Andrew Flitcroft reports on Scottish Government’s latest attempt to protect polluting fish farmers
Andrew Flitcroft reports on another Scottish Government fudge
IN THE MAY ISSUE I WAS PLEASED TO report – at long last – progress in the perennial “salmon farming debacle”. Politicians were starting to “get it”, that salmon farming is far from a shining beacon of excellence. The Scottish Parliament’s Environment Committee had just issued a truly damning report, unanimously signed off by MSPS from all parties, on the industry’s environmental impact and record. This report concluded the industry is largely incapable of addressing sea-lice and disease, that if current issues are not addressed, then any expansion will be unsustainable and may cause irrecoverable damage, that “the status quo is not an option”, that farms should be relocated away from wild fish migration routes and that there should be a mandatory requirement for farms to keep lice numbers within those of the industry’s own Code of Good Practice. This report was the first part of the Parliament’s Inquiry into salmon farming. The second part is being conducted by the Rural Economy Committee, with its wider remit. It’s due to issue its report, with recommendations, in “early autumn”. In what is clearly a desperately cynical move designed to head off calls for real action, which the Committee is likely to advocate, the Scottish Government, employing the classic politicians’ get-out-of-jail-free card, has announced the setting up of a working group “to examine… the interactions between farmed and wild salmon, and make recommendations on how any associated impacts can be minimised”. In other words, another talking shop, aimed at kicking issues deep into the long grass; over the years there have been several such initiatives (eg, the Tripartite Working Group), all of which have made zero progress. Meanwhile, the industry continues to expand, decimating Highlands and Islands’ populations of wild salmon and sea-trout. So, who are the worthies on the working group? They include Marine Scotland, SEPA and Scottish Natural Heritage, all of whom have been complicit (in deference to their Government masters) in prevaricating about the deadly consequences of open-cage salmon farming, thus supporting the status quo. Then there are representatives from aquaculture, with their glib tobacco industry-style assertions that there is no evidence of any damage to wild stocks. Scottish Government trumpets that the group will be “chaired independently”. One would hope that he or she would have impeccable credentials. However, search engines reveal that the chairman-designate, John Goodlad, was a director and subsequently chairman of Shetland Catch, when over a three-year period it knowingly handled black fish (fish which are caught, retained and sold illegally, usually in excess of permitted quotas) worth some £47 million, believed to be the UK’S biggest-ever such scam. After it was busted, the company was ordered, under the Proceeds of Crime Act, to pay back £1.5 million in profits and the Solicitor General said that the company “sought to make huge financial gain with total disregard for the law… in a web of deceit with their sole motivation being greed”. It gets worse – Mr Goodlad used to own and operate several salmon farms! Just how can a former salmon farmer be deemed in this context to be genuinely “independent”, let alone impartial? We have no doubt that Mr Goodlad was the preferred choice of the Minister for salmon farming – Fergus Ewing MSP, whose support for the industry is recklessly blind. At the recent Seafood Expo in Brussels, Mr Ewing is reported to have told Scotland’s salmon farmers that “I’m determined to give what leadership I can to make sure that no matter what challenges are thrown at it you double growth… Let’s do it… Let’s go, Scotland!” Clearly that includes the setting up of glorified talking shops. The best we can hope is that those representing fishery boards and trusts on the working group have the nous to get up and walk as soon as it is apparent that the initiative is indeed a charade. That is the very least we should expect.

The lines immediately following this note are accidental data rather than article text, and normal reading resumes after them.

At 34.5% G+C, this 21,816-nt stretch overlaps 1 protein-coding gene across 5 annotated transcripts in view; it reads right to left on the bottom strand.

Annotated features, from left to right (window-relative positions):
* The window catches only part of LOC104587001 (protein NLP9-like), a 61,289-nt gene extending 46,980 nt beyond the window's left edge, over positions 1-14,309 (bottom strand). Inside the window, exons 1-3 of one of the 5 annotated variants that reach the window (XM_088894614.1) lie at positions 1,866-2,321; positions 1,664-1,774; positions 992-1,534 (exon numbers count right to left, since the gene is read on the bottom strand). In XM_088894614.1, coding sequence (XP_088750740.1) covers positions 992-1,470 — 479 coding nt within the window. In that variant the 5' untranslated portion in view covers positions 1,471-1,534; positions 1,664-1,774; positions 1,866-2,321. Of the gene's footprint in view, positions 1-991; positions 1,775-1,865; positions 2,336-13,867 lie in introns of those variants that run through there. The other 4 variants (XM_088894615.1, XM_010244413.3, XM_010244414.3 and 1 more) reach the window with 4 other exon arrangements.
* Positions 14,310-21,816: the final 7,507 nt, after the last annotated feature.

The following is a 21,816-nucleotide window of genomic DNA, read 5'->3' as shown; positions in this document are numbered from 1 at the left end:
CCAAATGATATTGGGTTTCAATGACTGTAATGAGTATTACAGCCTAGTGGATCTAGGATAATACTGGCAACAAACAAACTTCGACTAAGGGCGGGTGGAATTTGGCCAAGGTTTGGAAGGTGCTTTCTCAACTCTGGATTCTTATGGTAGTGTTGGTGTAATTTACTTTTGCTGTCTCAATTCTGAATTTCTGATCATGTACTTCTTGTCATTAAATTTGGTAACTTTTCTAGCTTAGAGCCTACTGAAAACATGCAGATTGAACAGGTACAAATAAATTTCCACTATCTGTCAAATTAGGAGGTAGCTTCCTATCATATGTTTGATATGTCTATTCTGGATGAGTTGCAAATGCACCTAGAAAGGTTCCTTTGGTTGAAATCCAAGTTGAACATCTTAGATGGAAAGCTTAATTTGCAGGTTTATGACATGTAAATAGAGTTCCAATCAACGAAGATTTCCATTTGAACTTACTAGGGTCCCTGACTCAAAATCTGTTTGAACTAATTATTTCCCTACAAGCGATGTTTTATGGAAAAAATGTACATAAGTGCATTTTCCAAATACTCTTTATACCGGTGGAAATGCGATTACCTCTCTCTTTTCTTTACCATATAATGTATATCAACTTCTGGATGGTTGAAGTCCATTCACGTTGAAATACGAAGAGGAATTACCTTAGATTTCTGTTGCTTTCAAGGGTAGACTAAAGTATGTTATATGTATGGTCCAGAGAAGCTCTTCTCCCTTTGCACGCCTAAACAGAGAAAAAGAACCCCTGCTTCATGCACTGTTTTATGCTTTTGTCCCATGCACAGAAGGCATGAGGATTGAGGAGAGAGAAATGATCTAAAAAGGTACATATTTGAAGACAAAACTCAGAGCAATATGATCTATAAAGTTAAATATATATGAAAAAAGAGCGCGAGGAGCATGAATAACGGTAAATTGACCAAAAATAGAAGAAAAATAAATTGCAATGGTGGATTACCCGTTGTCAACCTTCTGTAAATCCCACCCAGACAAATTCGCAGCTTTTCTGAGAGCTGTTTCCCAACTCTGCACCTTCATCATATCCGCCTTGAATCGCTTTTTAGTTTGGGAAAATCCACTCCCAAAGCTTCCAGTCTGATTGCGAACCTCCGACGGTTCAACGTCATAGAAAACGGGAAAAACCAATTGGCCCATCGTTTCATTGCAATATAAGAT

I WAS IN IRELAND at the end of June. Would you believe the weather on Corrib was the same as the rest of the UK. Temperatures in the high twenties, flat calm and trout as fussy as I’ve ever experienced. I fished the challenging caenis hatch. To tempt a trout I had to fish a single size 20 fly on a 20ft leader and 7X tippet. To land fish on 2.2lb tippet, you need a rod with a soft action. Nail-biting stuff when a 3lb trout tears off with the whole fly-line and backing. Tourists were enjoying the heatwave, in contrast to local anglers, who’ve a battle on their hands. Their fight is with Inland Fisheries Ireland, whose top brass have decided to step away from the hands-on conservation of fisheries and have passed the buck to clubs and individuals. In effect, costcutting. T&S contributor Dennis Moss brought me up to speed on this serious concern in a letter, published on p75. He’s also started a petition, which I encourage you to sign.
“A desperately cynical move designed to head off calls for real action”